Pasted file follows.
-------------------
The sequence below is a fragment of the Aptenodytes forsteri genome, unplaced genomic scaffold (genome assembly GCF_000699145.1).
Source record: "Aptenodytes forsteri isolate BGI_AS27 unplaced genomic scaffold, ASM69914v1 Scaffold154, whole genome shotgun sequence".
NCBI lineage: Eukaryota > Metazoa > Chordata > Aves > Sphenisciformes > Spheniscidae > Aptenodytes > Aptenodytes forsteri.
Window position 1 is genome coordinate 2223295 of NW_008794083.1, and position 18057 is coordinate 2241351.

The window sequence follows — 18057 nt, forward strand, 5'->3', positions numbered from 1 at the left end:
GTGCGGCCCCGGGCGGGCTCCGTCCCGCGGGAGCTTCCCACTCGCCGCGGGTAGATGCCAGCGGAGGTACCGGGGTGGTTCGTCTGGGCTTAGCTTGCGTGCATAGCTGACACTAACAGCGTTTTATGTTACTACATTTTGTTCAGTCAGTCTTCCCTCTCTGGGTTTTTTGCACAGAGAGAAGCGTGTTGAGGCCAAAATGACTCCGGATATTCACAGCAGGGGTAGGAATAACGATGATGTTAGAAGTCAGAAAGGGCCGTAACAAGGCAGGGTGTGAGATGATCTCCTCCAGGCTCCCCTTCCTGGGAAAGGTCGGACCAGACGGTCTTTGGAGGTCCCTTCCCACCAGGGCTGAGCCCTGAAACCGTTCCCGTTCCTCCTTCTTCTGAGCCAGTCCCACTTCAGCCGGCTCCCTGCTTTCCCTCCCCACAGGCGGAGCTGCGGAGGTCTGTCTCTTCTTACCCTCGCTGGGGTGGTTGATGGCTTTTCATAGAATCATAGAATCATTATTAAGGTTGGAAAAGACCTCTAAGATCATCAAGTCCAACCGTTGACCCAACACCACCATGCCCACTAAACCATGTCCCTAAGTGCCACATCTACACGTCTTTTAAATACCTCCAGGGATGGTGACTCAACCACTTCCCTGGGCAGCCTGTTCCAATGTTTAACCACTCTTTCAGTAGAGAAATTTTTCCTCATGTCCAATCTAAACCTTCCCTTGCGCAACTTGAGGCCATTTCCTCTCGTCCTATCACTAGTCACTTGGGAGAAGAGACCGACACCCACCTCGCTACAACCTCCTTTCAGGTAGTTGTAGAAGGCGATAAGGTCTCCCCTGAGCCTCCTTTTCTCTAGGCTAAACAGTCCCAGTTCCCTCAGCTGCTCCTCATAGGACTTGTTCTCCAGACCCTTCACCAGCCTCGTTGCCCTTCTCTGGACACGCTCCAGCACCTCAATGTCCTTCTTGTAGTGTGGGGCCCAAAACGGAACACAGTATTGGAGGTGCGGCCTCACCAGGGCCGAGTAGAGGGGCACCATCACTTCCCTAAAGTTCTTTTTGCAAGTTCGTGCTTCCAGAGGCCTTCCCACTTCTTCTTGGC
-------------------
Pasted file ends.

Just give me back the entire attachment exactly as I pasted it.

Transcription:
The sequence below is a fragment of the Aptenodytes forsteri genome, unplaced genomic scaffold (genome assembly GCF_000699145.1).
Source record: "Aptenodytes forsteri isolate BGI_AS27 unplaced genomic scaffold, ASM69914v1 Scaffold154, whole genome shotgun sequence".
NCBI lineage: Eukaryota > Metazoa > Chordata > Aves > Sphenisciformes > Spheniscidae > Aptenodytes > Aptenodytes forsteri.
Window position 1 is genome coordinate 2223295 of NW_008794083.1, and position 18057 is coordinate 2241351.

The window sequence follows — 18057 nt, forward strand, 5'->3', positions numbered from 1 at the left end:
GTGCGGCCCCGGGCGGGCTCCGTCCCGCGGGAGCTTCCCACTCGCCGCGGGTAGATGCCAGCGGAGGTACCGGGGTGGTTCGTCTGGGCTTAGCTTGCGTGCATAGCTGACACTAACAGCGTTTTATGTTACTACATTTTGTTCAGTCAGTCTTCCCTCTCTGGGTTTTTTGCACAGAGAGAAGCGTGTTGAGGCCAAAATGACTCCGGATATTCACAGCAGGGGTAGGAATAACGATGATGTTAGAAGTCAGAAAGGGCCGTAACAAGGCAGGGTGTGAGATGATCTCCTCCAGGCTCCCCTTCCTGGGAAAGGTCGGACCAGACGGTCTTTGGAGGTCCCTTCCCACCAGGGCTGAGCCCTGAAACCGTTCCCGTTCCTCCTTCTTCTGAGCCAGTCCCACTTCAGCCGGCTCCCTGCTTTCCCTCCCCACAGGCGGAGCTGCGGAGGTCTGTCTCTTCTTACCCTCGCTGGGGTGGTTGATGGCTTTTCATAGAATCATAGAATCATTATTAAGGTTGGAAAAGACCTCTAAGATCATCAAGTCCAACCGTTGACCCAACACCACCATGCCCACTAAACCATGTCCCTAAGTGCCACATCTACACGTCTTTTAAATACCTCCAGGGATGGTGACTCAACCACTTCCCTGGGCAGCCTGTTCCAATGTTTAACCACTCTTTCAGTAGAGAAATTTTTCCTCATGTCCAATCTAAACCTTCCCTTGCGCAACTTGAGGCCATTTCCTCTCGTCCTATCACTAGTCACTTGGGAGAAGAGACCGACACCCACCTCGCTACAACCTCCTTTCAGGTAGTTGTAGAAGGCGATAAGGTCTCCCCTGAGCCTCCTTTTCTCTAGGCTAAACAGTCCCAGTTCCCTCAGCTGCTCCTCATAGGACTTGTTCTCCAGACCCTTCACCAGCCTCGTTGCCCTTCTCTGGACACGCTCCAGCACCTCAATGTCCTTCTTGTAGTGTGGGGCCCAAAACGGAACACAGTATTGGAGGTGCGGCCTCACCAGGGCCGAGTAGAGGGGCACCATCACTTCCCTAAAGTTCTTTTTGCAAGTTCGTGCTTCCAGAGGCCTTCCCACTTCTTCTTGGC